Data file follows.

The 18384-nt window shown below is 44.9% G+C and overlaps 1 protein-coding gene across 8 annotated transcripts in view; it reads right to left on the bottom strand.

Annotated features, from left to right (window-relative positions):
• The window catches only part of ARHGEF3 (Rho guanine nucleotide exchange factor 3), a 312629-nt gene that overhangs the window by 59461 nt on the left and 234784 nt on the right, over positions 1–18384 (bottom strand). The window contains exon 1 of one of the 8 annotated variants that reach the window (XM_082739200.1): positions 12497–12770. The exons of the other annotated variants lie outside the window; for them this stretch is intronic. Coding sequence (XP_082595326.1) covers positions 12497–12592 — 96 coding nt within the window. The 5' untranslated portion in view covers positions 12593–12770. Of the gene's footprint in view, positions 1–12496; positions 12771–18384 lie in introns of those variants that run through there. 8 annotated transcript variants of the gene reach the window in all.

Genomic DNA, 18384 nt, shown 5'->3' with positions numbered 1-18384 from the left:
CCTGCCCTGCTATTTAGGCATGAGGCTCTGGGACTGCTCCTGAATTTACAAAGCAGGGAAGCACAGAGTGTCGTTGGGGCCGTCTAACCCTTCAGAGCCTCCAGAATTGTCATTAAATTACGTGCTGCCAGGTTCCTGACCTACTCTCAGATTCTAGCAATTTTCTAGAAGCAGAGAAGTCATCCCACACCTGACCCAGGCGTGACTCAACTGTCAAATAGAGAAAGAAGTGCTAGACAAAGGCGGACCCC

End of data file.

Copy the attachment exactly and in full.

The 18384-nt window shown below is 44.9% G+C and overlaps 1 protein-coding gene across 8 annotated transcripts in view; it reads right to left on the bottom strand.

Annotated features, from left to right (window-relative positions):
• The window catches only part of ARHGEF3 (Rho guanine nucleotide exchange factor 3), a 312629-nt gene that overhangs the window by 59461 nt on the left and 234784 nt on the right, over positions 1–18384 (bottom strand). The window contains exon 1 of one of the 8 annotated variants that reach the window (XM_082739200.1): positions 12497–12770. The exons of the other annotated variants lie outside the window; for them this stretch is intronic. Coding sequence (XP_082595326.1) covers positions 12497–12592 — 96 coding nt within the window. The 5' untranslated portion in view covers positions 12593–12770. Of the gene's footprint in view, positions 1–12496; positions 12771–18384 lie in introns of those variants that run through there. 8 annotated transcript variants of the gene reach the window in all.

Genomic DNA, 18384 nt, shown 5'->3' with positions numbered 1-18384 from the left:
CCTGCCCTGCTATTTAGGCATGAGGCTCTGGGACTGCTCCTGAATTTACAAAGCAGGGAAGCACAGAGTGTCGTTGGGGCCGTCTAACCCTTCAGAGCCTCCAGAATTGTCATTAAATTACGTGCTGCCAGGTTCCTGACCTACTCTCAGATTCTAGCAATTTTCTAGAAGCAGAGAAGTCATCCCACACCTGACCCAGGCGTGACTCAACTGTCAAATAGAGAAAGAAGTGCTAGACAAAGGCGGACCCC